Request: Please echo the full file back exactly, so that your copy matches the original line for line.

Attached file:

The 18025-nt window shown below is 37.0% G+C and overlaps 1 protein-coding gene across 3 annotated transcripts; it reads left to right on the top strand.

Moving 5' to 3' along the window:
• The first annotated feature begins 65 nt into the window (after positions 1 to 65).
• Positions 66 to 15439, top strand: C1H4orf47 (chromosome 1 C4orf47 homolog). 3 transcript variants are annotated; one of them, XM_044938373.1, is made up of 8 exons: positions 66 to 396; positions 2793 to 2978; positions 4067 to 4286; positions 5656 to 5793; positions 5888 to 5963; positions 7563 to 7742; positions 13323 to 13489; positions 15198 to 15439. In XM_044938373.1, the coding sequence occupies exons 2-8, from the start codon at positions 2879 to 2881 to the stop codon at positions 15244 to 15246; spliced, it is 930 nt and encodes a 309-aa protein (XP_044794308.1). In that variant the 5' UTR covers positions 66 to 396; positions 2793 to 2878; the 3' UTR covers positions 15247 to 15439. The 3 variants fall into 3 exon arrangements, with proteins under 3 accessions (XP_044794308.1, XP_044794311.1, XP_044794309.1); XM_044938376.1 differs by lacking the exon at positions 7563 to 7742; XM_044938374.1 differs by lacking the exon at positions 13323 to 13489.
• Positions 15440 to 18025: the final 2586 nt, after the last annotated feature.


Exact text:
The 18025-nt window shown below is 37.0% G+C and overlaps 1 protein-coding gene across 3 annotated transcripts; it reads left to right on the top strand.

Moving 5' to 3' along the window:
• The first annotated feature begins 65 nt into the window (after positions 1 to 65).
• Positions 66 to 15439, top strand: C1H4orf47 (chromosome 1 C4orf47 homolog). 3 transcript variants are annotated; one of them, XM_044938373.1, is made up of 8 exons: positions 66 to 396; positions 2793 to 2978; positions 4067 to 4286; positions 5656 to 5793; positions 5888 to 5963; positions 7563 to 7742; positions 13323 to 13489; positions 15198 to 15439. In XM_044938373.1, the coding sequence occupies exons 2-8, from the start codon at positions 2879 to 2881 to the stop codon at positions 15244 to 15246; spliced, it is 930 nt and encodes a 309-aa protein (XP_044794308.1). In that variant the 5' UTR covers positions 66 to 396; positions 2793 to 2878; the 3' UTR covers positions 15247 to 15439. The 3 variants fall into 3 exon arrangements, with proteins under 3 accessions (XP_044794308.1, XP_044794311.1, XP_044794309.1); XM_044938376.1 differs by lacking the exon at positions 7563 to 7742; XM_044938374.1 differs by lacking the exon at positions 13323 to 13489.
• Positions 15440 to 18025: the final 2586 nt, after the last annotated feature.